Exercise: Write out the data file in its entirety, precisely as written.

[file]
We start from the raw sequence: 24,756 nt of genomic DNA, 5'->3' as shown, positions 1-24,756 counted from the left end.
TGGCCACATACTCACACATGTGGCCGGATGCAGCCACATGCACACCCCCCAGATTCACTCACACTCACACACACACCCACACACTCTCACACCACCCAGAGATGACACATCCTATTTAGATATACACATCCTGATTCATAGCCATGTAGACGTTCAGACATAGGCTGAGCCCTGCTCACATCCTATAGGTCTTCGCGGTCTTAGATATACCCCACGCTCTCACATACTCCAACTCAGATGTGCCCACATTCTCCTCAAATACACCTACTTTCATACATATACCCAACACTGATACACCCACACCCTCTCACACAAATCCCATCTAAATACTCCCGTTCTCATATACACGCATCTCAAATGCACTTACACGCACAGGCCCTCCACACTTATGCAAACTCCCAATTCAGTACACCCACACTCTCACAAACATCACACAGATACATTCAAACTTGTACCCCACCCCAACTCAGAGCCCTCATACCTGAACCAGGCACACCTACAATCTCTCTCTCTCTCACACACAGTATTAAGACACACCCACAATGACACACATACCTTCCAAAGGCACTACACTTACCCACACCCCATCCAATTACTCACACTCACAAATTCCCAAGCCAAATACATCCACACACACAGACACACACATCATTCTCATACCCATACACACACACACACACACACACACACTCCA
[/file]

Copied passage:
We start from the raw sequence: 24,756 nt of genomic DNA, 5'->3' as shown, positions 1-24,756 counted from the left end.
TGGCCACATACTCACACATGTGGCCGGATGCAGCCACATGCACACCCCCCAGATTCACTCACACTCACACACACACCCACACACTCTCACACCACCCAGAGATGACACATCCTATTTAGATATACACATCCTGATTCATAGCCATGTAGACGTTCAGACATAGGCTGAGCCCTGCTCACATCCTATAGGTCTTCGCGGTCTTAGATATACCCCACGCTCTCACATACTCCAACTCAGATGTGCCCACATTCTCCTCAAATACACCTACTTTCATACATATACCCAACACTGATACACCCACACCCTCTCACACAAATCCCATCTAAATACTCCCGTTCTCATATACACGCATCTCAAATGCACTTACACGCACAGGCCCTCCACACTTATGCAAACTCCCAATTCAGTACACCCACACTCTCACAAACATCACACAGATACATTCAAACTTGTACCCCACCCCAACTCAGAGCCCTCATACCTGAACCAGGCACACCTACAATCTCTCTCTCTCTCACACACAGTATTAAGACACACCCACAATGACACACATACCTTCCAAAGGCACTACACTTACCCACACCCCATCCAATTACTCACACTCACAAATTCCCAAGCCAAATACATCCACACACACAGACACACACATCATTCTCATACCCATACACACACACACACACACACACACACTCCA